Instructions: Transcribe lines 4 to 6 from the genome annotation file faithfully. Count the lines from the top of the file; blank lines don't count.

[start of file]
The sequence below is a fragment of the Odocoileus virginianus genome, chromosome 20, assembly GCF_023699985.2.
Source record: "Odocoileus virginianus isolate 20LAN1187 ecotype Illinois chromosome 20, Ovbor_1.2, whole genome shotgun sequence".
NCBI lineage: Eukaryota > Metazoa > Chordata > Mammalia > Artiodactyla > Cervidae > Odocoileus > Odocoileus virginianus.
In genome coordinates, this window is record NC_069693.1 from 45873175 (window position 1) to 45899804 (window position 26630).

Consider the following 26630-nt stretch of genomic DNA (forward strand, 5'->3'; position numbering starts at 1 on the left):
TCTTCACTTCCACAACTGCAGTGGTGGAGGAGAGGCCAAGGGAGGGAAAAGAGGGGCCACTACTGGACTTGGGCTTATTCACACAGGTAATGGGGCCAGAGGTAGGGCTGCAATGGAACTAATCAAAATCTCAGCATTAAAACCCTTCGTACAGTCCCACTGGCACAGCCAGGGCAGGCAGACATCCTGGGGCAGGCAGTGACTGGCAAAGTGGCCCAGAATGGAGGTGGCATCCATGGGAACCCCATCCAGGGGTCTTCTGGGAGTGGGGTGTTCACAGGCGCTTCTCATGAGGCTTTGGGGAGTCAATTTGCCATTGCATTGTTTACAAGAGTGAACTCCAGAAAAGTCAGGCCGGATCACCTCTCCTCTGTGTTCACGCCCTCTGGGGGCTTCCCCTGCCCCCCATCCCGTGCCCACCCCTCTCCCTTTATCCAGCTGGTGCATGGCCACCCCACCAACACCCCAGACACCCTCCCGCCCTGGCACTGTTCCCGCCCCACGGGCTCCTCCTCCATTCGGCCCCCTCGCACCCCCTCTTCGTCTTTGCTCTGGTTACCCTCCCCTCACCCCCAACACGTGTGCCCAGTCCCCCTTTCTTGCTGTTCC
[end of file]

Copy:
In genome coordinates, this window is record NC_069693.1 from 45873175 (window position 1) to 45899804 (window position 26630).

Consider the following 26630-nt stretch of genomic DNA (forward strand, 5'->3'; position numbering starts at 1 on the left):
TCTTCACTTCCACAACTGCAGTGGTGGAGGAGAGGCCAAGGGAGGGAAAAGAGGGGCCACTACTGGACTTGGGCTTATTCACACAGGTAATGGGGCCAGAGGTAGGGCTGCAATGGAACTAATCAAAATCTCAGCATTAAAACCCTTCGTACAGTCCCACTGGCACAGCCAGGGCAGGCAGACATCCTGGGGCAGGCAGTGACTGGCAAAGTGGCCCAGAATGGAGGTGGCATCCATGGGAACCCCATCCAGGGGTCTTCTGGGAGTGGGGTGTTCACAGGCGCTTCTCATGAGGCTTTGGGGAGTCAATTTGCCATTGCATTGTTTACAAGAGTGAACTCCAGAAAAGTCAGGCCGGATCACCTCTCCTCTGTGTTCACGCCCTCTGGGGGCTTCCCCTGCCCCCCATCCCGTGCCCACCCCTCTCCCTTTATCCAGCTGGTGCATGGCCACCCCACCAACACCCCAGACACCCTCCCGCCCTGGCACTGTTCCCGCCCCACGGGCTCCTCCTCCATTCGGCCCCCTCGCACCCCCTCTTCGTCTTTGCTCTGGTTACCCTCCCCTCACCCCCAACACGTGTGCCCAGTCCCCCTTTCTTGCTGTTCC